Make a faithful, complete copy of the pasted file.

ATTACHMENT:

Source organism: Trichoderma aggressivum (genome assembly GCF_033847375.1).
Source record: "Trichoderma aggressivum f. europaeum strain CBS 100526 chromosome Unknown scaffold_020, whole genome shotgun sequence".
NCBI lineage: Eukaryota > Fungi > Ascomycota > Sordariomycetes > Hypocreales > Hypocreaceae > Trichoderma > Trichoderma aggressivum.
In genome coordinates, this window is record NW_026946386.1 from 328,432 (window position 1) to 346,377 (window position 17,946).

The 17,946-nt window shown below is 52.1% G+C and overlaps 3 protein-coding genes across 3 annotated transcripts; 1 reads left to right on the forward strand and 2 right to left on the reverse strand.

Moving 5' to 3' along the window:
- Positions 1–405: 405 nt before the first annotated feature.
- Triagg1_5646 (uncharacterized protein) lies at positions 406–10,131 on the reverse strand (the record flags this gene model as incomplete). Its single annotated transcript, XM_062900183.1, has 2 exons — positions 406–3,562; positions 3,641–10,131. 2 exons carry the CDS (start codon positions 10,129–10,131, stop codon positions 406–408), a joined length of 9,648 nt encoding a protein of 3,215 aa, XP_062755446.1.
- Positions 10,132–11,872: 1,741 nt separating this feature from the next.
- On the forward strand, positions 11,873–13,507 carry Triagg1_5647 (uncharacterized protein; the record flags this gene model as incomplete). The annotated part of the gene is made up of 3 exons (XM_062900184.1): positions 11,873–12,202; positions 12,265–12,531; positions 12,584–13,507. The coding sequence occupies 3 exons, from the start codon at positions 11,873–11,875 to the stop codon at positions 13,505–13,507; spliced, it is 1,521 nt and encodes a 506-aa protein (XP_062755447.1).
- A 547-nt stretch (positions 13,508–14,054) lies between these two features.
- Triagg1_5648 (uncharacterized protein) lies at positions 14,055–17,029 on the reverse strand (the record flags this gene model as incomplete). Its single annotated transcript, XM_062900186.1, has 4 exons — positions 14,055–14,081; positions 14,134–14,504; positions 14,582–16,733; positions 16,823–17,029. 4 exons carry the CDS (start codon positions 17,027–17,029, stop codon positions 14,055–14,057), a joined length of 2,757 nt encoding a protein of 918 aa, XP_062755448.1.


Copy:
Source organism: Trichoderma aggressivum (genome assembly GCF_033847375.1).
Source record: "Trichoderma aggressivum f. europaeum strain CBS 100526 chromosome Unknown scaffold_020, whole genome shotgun sequence".
NCBI lineage: Eukaryota > Fungi > Ascomycota > Sordariomycetes > Hypocreales > Hypocreaceae > Trichoderma > Trichoderma aggressivum.
In genome coordinates, this window is record NW_026946386.1 from 328,432 (window position 1) to 346,377 (window position 17,946).

The 17,946-nt window shown below is 52.1% G+C and overlaps 3 protein-coding genes across 3 annotated transcripts; 1 reads left to right on the forward strand and 2 right to left on the reverse strand.

Moving 5' to 3' along the window:
- Positions 1–405: 405 nt before the first annotated feature.
- Triagg1_5646 (uncharacterized protein) lies at positions 406–10,131 on the reverse strand (the record flags this gene model as incomplete). Its single annotated transcript, XM_062900183.1, has 2 exons — positions 406–3,562; positions 3,641–10,131. 2 exons carry the CDS (start codon positions 10,129–10,131, stop codon positions 406–408), a joined length of 9,648 nt encoding a protein of 3,215 aa, XP_062755446.1.
- Positions 10,132–11,872: 1,741 nt separating this feature from the next.
- On the forward strand, positions 11,873–13,507 carry Triagg1_5647 (uncharacterized protein; the record flags this gene model as incomplete). The annotated part of the gene is made up of 3 exons (XM_062900184.1): positions 11,873–12,202; positions 12,265–12,531; positions 12,584–13,507. The coding sequence occupies 3 exons, from the start codon at positions 11,873–11,875 to the stop codon at positions 13,505–13,507; spliced, it is 1,521 nt and encodes a 506-aa protein (XP_062755447.1).
- A 547-nt stretch (positions 13,508–14,054) lies between these two features.
- Triagg1_5648 (uncharacterized protein) lies at positions 14,055–17,029 on the reverse strand (the record flags this gene model as incomplete). Its single annotated transcript, XM_062900186.1, has 4 exons — positions 14,055–14,081; positions 14,134–14,504; positions 14,582–16,733; positions 16,823–17,029. 4 exons carry the CDS (start codon positions 17,027–17,029, stop codon positions 14,055–14,057), a joined length of 2,757 nt encoding a protein of 918 aa, XP_062755448.1.